People oft forget that Bertolt Brecht was a Marxist intellectual and his plays not only reflect that but also impersonate hi There are many reasons why I chose to write about this in my common application to American colleges.
People oft forget that Bertolt Brecht was a Marxist intellectual and his plays not only reflect that but also impersonate his Marxist leanings. It was not Das Kapital that made me a Marxist but rather this play.
This play has a bigger theme than just the inquisition of Galileo by the Church- it talks about powers, class struggles, the role of science in society and much more. It is a book about revolutions-not just in science but in society.
This book will not appeal to many and I will not recommend it to any reader who wants a controversy-free book. I will not suggest this book to any of my friends who have presuppositions that will hinder their understanding of this book. If you have a scientific bent of mind, if you love to question and love to be questioned.
If you hate tradition and don't play chess with pawns but are Bohemian and adventurous to move forward to attack with your best forces, then is your BIBLE. Put simply, if you love freedom, you will love this book. Its 5 out of 5, or even 6 out of 5, if you are like me, an open-minded individual who loves science and freedom! Galileo per fare ricerca chiede che non lo si faccia morire di fame tagli alla ricerca: Galileo era umano, umanissimo, gran mangiatore, 1.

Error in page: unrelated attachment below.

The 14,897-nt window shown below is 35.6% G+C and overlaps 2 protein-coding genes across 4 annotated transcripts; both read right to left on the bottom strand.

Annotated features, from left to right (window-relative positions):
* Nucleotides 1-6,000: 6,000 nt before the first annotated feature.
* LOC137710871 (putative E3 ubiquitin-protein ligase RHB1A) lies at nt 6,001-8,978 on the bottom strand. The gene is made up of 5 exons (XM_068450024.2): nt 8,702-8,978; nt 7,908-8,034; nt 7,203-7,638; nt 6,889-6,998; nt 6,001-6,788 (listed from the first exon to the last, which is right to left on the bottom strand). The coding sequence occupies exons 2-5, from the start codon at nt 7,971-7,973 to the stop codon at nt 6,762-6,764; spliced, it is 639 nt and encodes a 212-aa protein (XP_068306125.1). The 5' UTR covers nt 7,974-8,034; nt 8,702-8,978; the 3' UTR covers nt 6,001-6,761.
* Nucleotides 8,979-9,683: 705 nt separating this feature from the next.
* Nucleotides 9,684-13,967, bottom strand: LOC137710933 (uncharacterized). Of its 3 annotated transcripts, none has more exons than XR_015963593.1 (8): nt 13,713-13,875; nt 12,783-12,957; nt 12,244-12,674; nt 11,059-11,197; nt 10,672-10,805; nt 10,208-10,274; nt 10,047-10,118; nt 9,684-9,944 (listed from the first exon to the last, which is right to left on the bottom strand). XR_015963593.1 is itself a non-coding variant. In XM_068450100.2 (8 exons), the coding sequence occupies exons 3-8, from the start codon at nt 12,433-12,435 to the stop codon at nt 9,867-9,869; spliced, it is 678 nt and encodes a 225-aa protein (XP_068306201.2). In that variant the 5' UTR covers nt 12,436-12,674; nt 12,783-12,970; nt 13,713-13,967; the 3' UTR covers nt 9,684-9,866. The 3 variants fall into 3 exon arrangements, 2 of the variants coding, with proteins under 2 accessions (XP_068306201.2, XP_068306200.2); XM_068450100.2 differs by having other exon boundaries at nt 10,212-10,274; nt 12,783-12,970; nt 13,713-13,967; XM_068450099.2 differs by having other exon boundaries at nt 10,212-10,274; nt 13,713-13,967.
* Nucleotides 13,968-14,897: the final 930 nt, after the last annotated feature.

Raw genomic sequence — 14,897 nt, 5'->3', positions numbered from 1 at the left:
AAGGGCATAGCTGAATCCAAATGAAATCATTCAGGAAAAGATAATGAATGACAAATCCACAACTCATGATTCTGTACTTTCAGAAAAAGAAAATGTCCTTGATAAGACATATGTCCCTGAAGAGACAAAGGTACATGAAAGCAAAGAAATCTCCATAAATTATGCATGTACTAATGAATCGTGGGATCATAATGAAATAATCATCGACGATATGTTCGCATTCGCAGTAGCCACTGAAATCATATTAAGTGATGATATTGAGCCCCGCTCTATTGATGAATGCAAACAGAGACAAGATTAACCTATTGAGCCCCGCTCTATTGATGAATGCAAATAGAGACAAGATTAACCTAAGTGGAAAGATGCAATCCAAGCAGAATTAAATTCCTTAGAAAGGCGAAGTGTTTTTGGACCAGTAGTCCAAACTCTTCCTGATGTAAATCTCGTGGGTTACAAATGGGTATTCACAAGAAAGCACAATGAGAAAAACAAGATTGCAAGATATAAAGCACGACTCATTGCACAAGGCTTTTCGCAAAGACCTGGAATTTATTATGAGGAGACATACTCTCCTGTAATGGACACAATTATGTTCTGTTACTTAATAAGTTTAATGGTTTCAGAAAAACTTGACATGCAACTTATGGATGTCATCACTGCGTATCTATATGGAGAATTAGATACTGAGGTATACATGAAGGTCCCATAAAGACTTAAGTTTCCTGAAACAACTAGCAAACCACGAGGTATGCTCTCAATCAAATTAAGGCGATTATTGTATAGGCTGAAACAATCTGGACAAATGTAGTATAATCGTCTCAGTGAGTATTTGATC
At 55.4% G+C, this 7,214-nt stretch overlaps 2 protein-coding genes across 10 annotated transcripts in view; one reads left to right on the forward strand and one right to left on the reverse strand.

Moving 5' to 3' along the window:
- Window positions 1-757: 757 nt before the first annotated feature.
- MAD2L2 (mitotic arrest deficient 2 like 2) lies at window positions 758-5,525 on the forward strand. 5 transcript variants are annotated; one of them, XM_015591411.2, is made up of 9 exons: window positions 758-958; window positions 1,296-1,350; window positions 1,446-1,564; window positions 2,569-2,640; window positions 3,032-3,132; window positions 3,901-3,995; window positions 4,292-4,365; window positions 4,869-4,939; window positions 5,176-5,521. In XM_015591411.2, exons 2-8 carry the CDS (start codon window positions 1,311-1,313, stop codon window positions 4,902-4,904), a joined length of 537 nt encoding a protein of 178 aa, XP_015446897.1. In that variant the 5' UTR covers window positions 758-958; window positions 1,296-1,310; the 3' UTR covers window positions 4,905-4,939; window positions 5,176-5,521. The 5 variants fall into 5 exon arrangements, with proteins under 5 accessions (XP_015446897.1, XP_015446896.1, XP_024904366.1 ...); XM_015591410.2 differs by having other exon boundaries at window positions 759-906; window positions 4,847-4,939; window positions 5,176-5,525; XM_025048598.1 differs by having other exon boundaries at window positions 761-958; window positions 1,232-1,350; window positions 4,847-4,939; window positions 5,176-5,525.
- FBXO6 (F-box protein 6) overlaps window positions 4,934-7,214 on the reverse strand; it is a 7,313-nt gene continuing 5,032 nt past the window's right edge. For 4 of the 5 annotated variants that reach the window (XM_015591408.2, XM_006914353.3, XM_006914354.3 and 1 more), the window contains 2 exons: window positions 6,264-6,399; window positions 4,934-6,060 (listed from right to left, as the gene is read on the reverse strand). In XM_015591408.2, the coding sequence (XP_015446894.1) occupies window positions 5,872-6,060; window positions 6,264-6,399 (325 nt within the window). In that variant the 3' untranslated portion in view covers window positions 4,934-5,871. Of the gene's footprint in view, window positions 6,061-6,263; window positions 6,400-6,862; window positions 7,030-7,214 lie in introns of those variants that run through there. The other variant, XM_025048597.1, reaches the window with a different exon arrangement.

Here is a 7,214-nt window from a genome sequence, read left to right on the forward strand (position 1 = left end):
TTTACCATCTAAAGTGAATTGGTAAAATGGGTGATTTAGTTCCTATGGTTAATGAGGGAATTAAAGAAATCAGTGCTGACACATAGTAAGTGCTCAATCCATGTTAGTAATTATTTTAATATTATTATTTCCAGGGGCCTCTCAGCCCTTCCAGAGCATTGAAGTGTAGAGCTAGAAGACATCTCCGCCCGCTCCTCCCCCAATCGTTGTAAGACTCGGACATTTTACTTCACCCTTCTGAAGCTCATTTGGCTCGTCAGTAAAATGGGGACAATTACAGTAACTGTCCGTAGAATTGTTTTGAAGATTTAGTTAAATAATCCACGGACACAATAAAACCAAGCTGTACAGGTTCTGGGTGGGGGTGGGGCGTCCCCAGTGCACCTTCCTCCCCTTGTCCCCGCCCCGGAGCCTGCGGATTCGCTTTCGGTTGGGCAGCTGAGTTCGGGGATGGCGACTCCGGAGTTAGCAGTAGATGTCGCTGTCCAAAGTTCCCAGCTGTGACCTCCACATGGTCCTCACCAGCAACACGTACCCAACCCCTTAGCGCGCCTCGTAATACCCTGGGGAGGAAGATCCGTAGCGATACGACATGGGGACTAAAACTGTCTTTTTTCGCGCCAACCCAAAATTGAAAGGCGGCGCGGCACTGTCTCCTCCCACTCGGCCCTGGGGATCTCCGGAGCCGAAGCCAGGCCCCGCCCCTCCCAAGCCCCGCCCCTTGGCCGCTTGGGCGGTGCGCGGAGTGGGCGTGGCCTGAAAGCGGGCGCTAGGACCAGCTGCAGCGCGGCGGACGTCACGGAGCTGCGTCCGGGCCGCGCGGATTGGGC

D'altronde l'abiura gli permise di continuare in bona pace per lui e per noi. L'Italica furbizia! Tuttavia, anche come pura lettura, "Vita di Galileo" mi ha coinvolto molto, emozionandomi in particolare nell'atto dell'abiura e quasi commuovendomi nel finale. Galileo che cinicamente sacrifica le nozze della figlia: Ma il finale l'ho trovato poetico, in un certo senso. Life of Galileo , by Bertolt Brecht, is a lively and fascinating work about science and moral responsibility. Written less like a play and more in the vein of Socratic dialogue, Brecht offers a concise fictionalised account of the rise and fall of Galileo Galilei.